The inexorable expansion of legal sports betting continued this week as legislators rushed to beat their end-of-session deadlines.
DC passes sports betting bill
First up was the District of Columbia. B22-944 was approved by the District Council 11 votes to 2, authorizing both land-based and online and mobile sports betting. DC’s unique status as the home of the US Government means that the bill must now go forward to the Mayor for signature. After she approves the bill it then goes to Congress for federal approval.
The law restricts online and mobile gambling to the Intralot sports betting app except for the four Class A sports venues within city limits. Some other Class B venues may offer their own apps, but either way, there will be little opportunity for the big overseas brands to enter the market.
The Feds want to get into the game
The Federal Government has a legitimate interest in the DC law, but some of their shenanigans this week don’t look so positive.
Senators Orrin Hatch and Chuck Schumer are planning to introduce federal sports betting regulation. Sports betting historians may remember that Hatch was one of the co-authors of the Professional and Amateur Sports Protection Act (PASPA). This was the act that the US Supreme Court overturned in May opening the floodgates for state-regulated sports betting.
Hatch was unimpressed by the decision and wants a mechanism where the US Attorney General approves (or disapproves) all state sports betting laws and regulation.
The bill also demands that only official league data is used to settle bets. On the face of it, this makes sense, but ignores many difficulties with overseas sports events.
Hatch is trying to get around the 10th Amendment that proved fatal to PASPA by amending the Wire Act to allow interstate compacts. These would facilitate betting exchanges across state lines. Bigger player pools help betting exchanges match a wider variety of bets.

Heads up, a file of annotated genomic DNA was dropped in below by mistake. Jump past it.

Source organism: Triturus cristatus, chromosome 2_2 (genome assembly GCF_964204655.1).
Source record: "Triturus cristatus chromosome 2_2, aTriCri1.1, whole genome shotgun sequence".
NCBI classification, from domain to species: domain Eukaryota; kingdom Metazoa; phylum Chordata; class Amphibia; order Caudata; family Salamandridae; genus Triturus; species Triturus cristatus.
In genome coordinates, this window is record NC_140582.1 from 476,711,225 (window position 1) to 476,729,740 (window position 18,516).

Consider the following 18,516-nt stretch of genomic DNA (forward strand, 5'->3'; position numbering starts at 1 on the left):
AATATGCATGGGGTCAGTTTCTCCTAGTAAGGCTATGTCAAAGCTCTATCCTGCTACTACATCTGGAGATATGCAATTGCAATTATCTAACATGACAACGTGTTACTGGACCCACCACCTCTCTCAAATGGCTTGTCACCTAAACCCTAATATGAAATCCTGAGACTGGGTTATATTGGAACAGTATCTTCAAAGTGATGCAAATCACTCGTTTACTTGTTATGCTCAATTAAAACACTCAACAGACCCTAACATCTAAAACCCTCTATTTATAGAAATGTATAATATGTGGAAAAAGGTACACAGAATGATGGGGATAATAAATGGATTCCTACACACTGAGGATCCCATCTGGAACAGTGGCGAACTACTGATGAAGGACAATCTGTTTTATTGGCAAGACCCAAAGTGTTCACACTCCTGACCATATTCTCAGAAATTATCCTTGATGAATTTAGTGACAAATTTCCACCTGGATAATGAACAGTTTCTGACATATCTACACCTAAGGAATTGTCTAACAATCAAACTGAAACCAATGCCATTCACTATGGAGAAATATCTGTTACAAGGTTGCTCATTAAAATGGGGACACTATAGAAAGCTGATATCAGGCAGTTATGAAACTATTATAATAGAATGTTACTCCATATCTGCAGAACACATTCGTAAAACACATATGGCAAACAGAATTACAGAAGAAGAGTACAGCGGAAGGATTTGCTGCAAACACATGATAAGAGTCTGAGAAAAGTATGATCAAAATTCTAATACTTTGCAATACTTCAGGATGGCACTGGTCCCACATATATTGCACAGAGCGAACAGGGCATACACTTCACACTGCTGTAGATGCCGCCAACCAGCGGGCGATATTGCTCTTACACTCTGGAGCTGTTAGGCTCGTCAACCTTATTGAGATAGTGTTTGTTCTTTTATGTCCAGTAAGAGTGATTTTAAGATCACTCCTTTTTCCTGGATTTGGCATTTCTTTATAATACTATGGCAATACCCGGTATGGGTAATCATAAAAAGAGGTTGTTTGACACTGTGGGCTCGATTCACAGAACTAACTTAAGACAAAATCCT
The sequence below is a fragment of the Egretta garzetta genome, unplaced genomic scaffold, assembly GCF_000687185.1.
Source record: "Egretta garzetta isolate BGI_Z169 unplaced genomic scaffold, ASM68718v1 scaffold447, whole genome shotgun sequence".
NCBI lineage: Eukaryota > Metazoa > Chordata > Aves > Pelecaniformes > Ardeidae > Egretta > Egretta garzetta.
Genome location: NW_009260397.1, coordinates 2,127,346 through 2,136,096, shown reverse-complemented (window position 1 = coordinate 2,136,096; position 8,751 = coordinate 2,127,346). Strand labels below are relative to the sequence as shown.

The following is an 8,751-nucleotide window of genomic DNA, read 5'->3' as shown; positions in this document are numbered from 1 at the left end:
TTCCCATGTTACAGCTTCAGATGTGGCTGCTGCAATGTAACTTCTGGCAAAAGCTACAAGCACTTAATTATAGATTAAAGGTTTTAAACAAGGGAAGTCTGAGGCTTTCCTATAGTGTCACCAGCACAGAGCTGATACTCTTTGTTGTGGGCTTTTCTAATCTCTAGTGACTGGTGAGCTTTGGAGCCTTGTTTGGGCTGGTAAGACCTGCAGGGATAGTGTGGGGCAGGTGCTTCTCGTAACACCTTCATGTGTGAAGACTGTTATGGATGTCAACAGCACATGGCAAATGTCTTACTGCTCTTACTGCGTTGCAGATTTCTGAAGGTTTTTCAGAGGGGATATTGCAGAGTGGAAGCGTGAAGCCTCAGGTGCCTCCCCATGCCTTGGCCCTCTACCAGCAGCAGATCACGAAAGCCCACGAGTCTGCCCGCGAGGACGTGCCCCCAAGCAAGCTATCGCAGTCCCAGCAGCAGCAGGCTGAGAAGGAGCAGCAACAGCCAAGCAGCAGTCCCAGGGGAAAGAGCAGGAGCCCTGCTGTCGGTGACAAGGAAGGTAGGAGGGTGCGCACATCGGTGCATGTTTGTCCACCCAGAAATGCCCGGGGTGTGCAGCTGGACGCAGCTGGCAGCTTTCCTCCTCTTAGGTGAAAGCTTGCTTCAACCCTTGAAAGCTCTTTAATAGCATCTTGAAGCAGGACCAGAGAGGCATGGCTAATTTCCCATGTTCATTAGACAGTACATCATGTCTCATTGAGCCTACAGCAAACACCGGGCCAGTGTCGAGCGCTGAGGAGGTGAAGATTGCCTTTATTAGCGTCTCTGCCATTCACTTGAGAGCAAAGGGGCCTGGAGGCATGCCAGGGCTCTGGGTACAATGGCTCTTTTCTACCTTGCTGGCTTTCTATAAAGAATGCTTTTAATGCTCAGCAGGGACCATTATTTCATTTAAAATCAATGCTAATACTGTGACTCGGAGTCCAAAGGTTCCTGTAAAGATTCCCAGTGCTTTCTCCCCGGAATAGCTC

And they may begin by re-interpreting the Wire Act
The Wire Act also came into the spotlight after rumors emerged that the DOJ may reverse its position on the law.
State-regulated online gambling and lotteries only began because the DOJ ruled that the Wire Act only prevented sports betting across state lines. It did not apply to other forms of gambling.
A reversed opinion would have wide ramifications, especially for those states such as New Jersey that are enjoying the tax proceeds from their own legalized online gambling.
The rumor may be one of those trial balloons—floated to gauge political reaction rather than seriously intended. Hopefully this is so and nothing more will come from such an ill-conceived attempt to interfere with state’s constitutional rights.
Michigan stays up late to pass sports betting legislation
Michigan lawmakers ran down to the wire to get their new gambling bill through state House and Senate. The House finally signed off on bill at around 3.30 a.m.
The bill includes a simple one-liner;
“The division may permit internet gaming operators licensed by the division to accept internet wagers under this act on any amateur or professional sporting event or contest.”
That should be enough to kick-start internet and live sports betting. Nothing will happen for 15 months to ensure that the tribal casinos and international operators all launch at around the same time.
All should now go quiet for the Christmas break. Happy holidays to all our readers!